All Around Nutrition

From Essential Nutrition To The Balanced Diet

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This is not a thesis on nutritional science, but rather a romp over nutrition to help you get on top of it. In other words, it’s a nutrition hub 101. A quick-fire article if you will, intended to put you on the straight and narrow with the essential nutrition that you need in order to confidently pursue a balanced diet.

There’s much bad advice given with nutrition (and all around nutrition), made exponentially worse as of late due to social media where everyone’s looking for an audience.

Sadly, it’s easy for someone to be tricked if they don’t know the basics and the essential nutrition information that will allow them to separate the sense from the nonsense.

And one goal of this nutrition hub 101 is to make impotent much of that nonsense.

Knowing About Nutrition Is About Knowing How To Eat A Healthy and Balanced Diet

Knowing about nutrition is not so you can become privy to the latest snake-oil waffle that promises you some magic, physiological hack in pursuit of your goals.

It’s about eating a healthy and balanced diet.

Yes, we know, shocking you say! In an age where everyone seems to be on the latest fad and elimination diet (for what often seems like unknown reasons), recommending that people should be eating a healthy and balanced diet in nutrition may sound blasphemous.

Or maybe ignorant of all “the latest scientific research into the forefronts of human understanding”.

Or maybe it’s just some fad, marketing trend, or nutritional conspiracy!

But it’s none of these things. Eating a balanced diet is how you give your body all the essential nutrition that it needs. Nutrition that it needs in order to thrive.

Eating a balanced diet is how you give your body all the essential nutrition that it needs. Click To Tweet

Indeed, if you’re not eating a balanced (and varied) diet then your body is almost certainly missing stuff that it needs to function optimally.

You might not even realise it because, well, it’s just business as normal. You have no reference point (and certainly no data) that would be required in order to make an informed decision or comparison.

This might seem obvious, but we had to get it out of the way so you aren’t expecting to become an informed “bio-hacker” later on.

To repeat, this article, as mentioned, is a nutrition hub 101. There is no secret, inner-circle knowledge here that “was buried by the powers that be to keep us all slaves to big business” (nor is there any to be found).

Anyway, that’s enough of a preamble. Let’s begin.

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And let’s first begin by covering some of the common myths about essential nutrition so as to put them to bed and get them out of the way

Common Nutrition Myths

Whether it’s “proper nutrition” or “essential nutrition”, nutrition of some sort is often a hot topic in the media. We have people trying to lose weight or live longer (and everything in between), nutrition in various forms and angles has been discussed at length in everything from daytime television to countless articles. 

Unfortunately, with everyone and their mom talking about it, it has allowed rumors and myths to spread in a global game of telephone. Everyone is trying to ‘hack this’ or ‘hack that’ these days.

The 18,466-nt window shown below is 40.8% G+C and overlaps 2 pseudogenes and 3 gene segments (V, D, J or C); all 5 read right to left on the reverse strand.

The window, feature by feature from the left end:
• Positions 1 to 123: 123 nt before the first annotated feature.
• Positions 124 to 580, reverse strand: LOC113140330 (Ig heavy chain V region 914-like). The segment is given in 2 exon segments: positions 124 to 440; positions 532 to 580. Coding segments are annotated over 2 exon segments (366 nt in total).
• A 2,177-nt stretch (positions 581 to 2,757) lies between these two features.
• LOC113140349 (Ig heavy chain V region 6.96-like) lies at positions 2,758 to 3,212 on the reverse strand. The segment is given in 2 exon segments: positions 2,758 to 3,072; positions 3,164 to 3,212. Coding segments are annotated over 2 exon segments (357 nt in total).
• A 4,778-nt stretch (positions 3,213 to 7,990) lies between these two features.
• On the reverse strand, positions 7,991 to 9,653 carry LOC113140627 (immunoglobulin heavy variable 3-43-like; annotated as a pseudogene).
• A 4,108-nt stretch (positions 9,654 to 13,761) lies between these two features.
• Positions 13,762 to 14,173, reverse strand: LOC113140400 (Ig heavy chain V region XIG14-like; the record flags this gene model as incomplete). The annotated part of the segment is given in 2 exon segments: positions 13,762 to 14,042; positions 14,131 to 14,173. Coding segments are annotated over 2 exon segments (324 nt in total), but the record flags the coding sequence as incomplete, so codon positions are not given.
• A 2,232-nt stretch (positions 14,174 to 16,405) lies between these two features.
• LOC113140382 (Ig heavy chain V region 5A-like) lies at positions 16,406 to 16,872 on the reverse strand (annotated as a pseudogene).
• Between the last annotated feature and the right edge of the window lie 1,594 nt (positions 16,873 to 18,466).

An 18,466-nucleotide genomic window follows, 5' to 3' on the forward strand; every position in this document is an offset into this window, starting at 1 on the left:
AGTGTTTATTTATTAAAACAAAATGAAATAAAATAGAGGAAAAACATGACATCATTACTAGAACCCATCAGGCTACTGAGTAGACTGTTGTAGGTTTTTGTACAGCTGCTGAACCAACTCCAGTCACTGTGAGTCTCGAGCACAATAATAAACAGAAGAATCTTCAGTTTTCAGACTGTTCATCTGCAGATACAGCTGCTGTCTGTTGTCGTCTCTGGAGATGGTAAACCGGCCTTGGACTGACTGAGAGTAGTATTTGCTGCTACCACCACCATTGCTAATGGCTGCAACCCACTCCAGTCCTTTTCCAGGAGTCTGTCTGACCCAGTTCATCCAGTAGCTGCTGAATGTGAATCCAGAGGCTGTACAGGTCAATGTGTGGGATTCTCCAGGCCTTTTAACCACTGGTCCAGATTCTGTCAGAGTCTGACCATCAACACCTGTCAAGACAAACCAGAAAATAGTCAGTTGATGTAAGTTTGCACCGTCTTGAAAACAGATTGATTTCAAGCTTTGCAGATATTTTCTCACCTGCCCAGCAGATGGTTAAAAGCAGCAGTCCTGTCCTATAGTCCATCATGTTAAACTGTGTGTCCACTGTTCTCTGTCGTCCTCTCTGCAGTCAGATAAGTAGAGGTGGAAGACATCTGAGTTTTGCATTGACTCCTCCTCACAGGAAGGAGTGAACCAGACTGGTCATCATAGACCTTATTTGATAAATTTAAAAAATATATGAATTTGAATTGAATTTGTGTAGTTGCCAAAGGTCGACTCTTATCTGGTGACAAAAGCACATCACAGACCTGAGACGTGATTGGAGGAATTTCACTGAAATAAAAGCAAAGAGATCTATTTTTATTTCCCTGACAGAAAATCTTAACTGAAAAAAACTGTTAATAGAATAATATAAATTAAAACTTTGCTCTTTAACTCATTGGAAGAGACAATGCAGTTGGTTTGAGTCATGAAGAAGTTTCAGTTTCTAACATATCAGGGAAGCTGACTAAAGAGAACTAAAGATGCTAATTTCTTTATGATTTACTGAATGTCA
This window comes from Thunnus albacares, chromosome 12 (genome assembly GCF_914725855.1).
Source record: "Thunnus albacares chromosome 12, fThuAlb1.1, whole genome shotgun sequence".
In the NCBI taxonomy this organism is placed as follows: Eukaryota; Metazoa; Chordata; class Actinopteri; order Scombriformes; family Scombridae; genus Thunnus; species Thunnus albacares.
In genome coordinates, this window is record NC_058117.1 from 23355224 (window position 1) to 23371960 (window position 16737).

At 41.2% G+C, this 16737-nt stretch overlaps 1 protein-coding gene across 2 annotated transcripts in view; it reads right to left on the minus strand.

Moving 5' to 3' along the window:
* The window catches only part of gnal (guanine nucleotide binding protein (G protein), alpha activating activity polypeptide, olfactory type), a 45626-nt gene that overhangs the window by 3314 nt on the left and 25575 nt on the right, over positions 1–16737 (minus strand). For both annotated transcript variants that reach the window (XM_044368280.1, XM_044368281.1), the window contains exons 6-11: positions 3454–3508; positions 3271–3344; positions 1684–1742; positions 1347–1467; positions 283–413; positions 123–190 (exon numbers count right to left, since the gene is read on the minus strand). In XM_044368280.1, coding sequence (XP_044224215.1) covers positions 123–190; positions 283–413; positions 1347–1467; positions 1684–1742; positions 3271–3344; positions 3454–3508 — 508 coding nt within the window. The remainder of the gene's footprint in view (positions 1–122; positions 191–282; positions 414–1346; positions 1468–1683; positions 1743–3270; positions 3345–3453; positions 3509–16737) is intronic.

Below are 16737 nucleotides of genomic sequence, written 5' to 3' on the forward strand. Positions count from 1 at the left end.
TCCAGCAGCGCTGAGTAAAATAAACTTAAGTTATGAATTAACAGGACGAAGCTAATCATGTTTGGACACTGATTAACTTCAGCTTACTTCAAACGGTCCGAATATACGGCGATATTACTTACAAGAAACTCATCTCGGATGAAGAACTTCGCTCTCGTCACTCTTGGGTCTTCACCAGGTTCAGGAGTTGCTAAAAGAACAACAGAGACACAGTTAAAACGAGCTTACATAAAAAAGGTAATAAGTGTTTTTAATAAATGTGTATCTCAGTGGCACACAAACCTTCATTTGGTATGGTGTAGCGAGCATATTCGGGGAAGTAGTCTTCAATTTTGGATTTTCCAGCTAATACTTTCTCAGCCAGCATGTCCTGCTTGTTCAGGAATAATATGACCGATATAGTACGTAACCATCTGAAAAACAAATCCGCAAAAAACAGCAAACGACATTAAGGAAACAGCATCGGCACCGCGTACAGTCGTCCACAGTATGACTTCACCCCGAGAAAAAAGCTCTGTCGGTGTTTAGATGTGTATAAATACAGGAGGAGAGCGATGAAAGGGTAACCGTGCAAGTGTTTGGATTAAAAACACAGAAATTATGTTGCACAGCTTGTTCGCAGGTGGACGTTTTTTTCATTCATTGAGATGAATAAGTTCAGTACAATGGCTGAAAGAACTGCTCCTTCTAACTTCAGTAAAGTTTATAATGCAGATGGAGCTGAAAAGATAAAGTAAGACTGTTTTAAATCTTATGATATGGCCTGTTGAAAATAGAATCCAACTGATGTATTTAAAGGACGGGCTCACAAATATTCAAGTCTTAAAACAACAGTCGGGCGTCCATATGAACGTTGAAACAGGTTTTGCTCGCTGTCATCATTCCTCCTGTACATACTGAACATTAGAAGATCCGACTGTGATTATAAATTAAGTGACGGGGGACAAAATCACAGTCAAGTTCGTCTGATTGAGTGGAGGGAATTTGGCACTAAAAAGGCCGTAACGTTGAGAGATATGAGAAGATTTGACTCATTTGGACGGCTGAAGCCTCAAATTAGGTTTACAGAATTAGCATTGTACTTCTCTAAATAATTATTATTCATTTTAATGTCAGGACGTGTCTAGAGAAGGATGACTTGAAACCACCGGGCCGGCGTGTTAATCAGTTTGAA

The problem with this is that nearly all of it is nonsense and doesn’t work, and is done for the sole reason to make money from the desperate who long for some magic trick to be true.

Of course, magic isn’t true, and your goals are achieved by hard work, discipline, and consistency. In fact, the magic that you are looking for is often in the work you’re trying to avoid.

Regardless, this really isn’t the place to discuss examples of such hacks, but here’s a couple of the more nonsense driven claims:

Potatoes Are Just Empty Calories

This one has been floating around since the low-carb high-protein craze first began. Potato nutrition is actually a pretty hot topic as of late, and for good reason.

From an abundance of nutrients to their energy density and versatility, potatoes are firmly in the category of ‘foods to always have in your pantry’. 

Egg Yolks Cause Heart Disease

This myth stemmed from the fact that whole eggs are pretty high in cholesterol. In reality, eating foods that are high in cholesterol doesn’t necessarily make your blood cholesterol levels higher.

Your liver makes a lot of cholesterol all on its own and when you eat more cholesterol your liver simply makes less. 

In fact, studies keep showing that eggs raise your HDL (your ‘good cholesterol’), not to mention that whole eggs are one of the most nutritious foods out there! 

Coffee Is Bad for You

A lot of folks have pushed the logic that coffee is unhealthy because of the caffeine content. And while it is true that there are downsides to caffeine, moderate amounts can help you out.

In fact, coffee drinkers tend to live longer (1, 2, 3, 4, 5,). The mechanisms for this are currently unknown, although maybe it has something to do with the antioxidants and its effect on the microbiome.

Coffee is a huge source of antioxidants (even more than fruits and vegetables). 

Eat Small and Often

This myth has been touted for a long time claiming that it ‘kicks up your metabolism’ and so therefore is beneficial for losing fat.

While it can help people dealing with excessive hunger, various studies show that 2-3 meals has the same effect as eating 5-6 meals when it comes to your metabolism.

What matters for fat gain (or loss) is calories, not whether you have those calories in 1 meal or 10 meals.

But More Meals Can Sometimes Be Better

A reasonable argument in favour of more meals (such as 3–5) instead of fewer meals (1–2) is for muscle building, since if you spread your protein consumption out at more regular intervals then your body has more opportunities to be in an anabolic (building up) state, rather than a catabolic (breaking down) state.